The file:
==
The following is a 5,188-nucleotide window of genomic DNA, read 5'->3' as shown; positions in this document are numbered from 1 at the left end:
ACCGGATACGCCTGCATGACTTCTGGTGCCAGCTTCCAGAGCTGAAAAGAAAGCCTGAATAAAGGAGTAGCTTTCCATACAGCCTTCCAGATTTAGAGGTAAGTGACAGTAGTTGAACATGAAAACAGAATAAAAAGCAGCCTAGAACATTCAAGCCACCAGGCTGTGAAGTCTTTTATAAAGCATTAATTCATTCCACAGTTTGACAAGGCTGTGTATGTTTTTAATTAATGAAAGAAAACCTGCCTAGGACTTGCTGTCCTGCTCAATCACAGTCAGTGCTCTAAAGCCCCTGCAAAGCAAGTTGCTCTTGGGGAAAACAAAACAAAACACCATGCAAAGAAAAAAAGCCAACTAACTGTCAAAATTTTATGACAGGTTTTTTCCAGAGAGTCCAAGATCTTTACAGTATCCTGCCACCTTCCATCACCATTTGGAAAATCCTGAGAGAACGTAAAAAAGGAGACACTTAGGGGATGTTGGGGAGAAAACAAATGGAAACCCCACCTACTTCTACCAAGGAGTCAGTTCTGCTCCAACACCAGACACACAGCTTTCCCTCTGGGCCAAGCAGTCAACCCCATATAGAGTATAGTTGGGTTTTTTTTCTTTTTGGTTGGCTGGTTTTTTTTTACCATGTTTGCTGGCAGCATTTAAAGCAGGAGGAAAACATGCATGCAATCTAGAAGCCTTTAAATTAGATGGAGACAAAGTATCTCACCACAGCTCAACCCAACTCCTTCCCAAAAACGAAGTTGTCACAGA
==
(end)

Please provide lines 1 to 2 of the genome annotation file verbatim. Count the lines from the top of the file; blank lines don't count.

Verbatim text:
The following is a 5,188-nucleotide window of genomic DNA, read 5'->3' as shown; positions in this document are numbered from 1 at the left end:
ACCGGATACGCCTGCATGACTTCTGGTGCCAGCTTCCAGAGCTGAAAAGAAAGCCTGAATAAAGGAGTAGCTTTCCATACAGCCTTCCAGATTTAGAGGTAAGTGACAGTAGTTGAACATGAAAACAGAATAAAAAGCAGCCTAGAACATTCAAGCCACCAGGCTGTGAAGTCTTTTATAAAGCATTAATTCATTCCACAGTTTGACAAGGCTGTGTATGTTTTTAATTAATGAAAGAAAACCTGCCTAGGACTTGCTGTCCTGCTCAATCACAGTCAGTGCTCTAAAGCCCCTGCAAAGCAAGTTGCTCTTGGGGAAAACAAAACAAAACACCATGCAAAGAAAAAAAGCCAACTAACTGTCAAAATTTTATGACAGGTTTTTTCCAGAGAGTCCAAGATCTTTACAGTATCCTGCCACCTTCCATCACCATTTGGAAAATCCTGAGAGAACGTAAAAAAGGAGACACTTAGGGGATGTTGGGGAGAAAACAAATGGAAACCCCACCTACTTCTACCAAGGAGTCAGTTCTGCTCCAACACCAGACACACAGCTTTCCCTCTGGGCCAAGCAGTCAACCCCATATAGAGTATAGTTGGGTTTTTTTTCTTTTTGGTTGGCTGGTTTTTTTTTACCATGTTTGCTGGCAGCATTTAAAGCAGGAGGAAAACATGCATGCAATCTAGAAGCCTTTAAATTAGATGGAGACAAAGTATCTCACCACAGCTCAACCCAACTCCTTCCCAAAAACGAAGTTGTCACAGA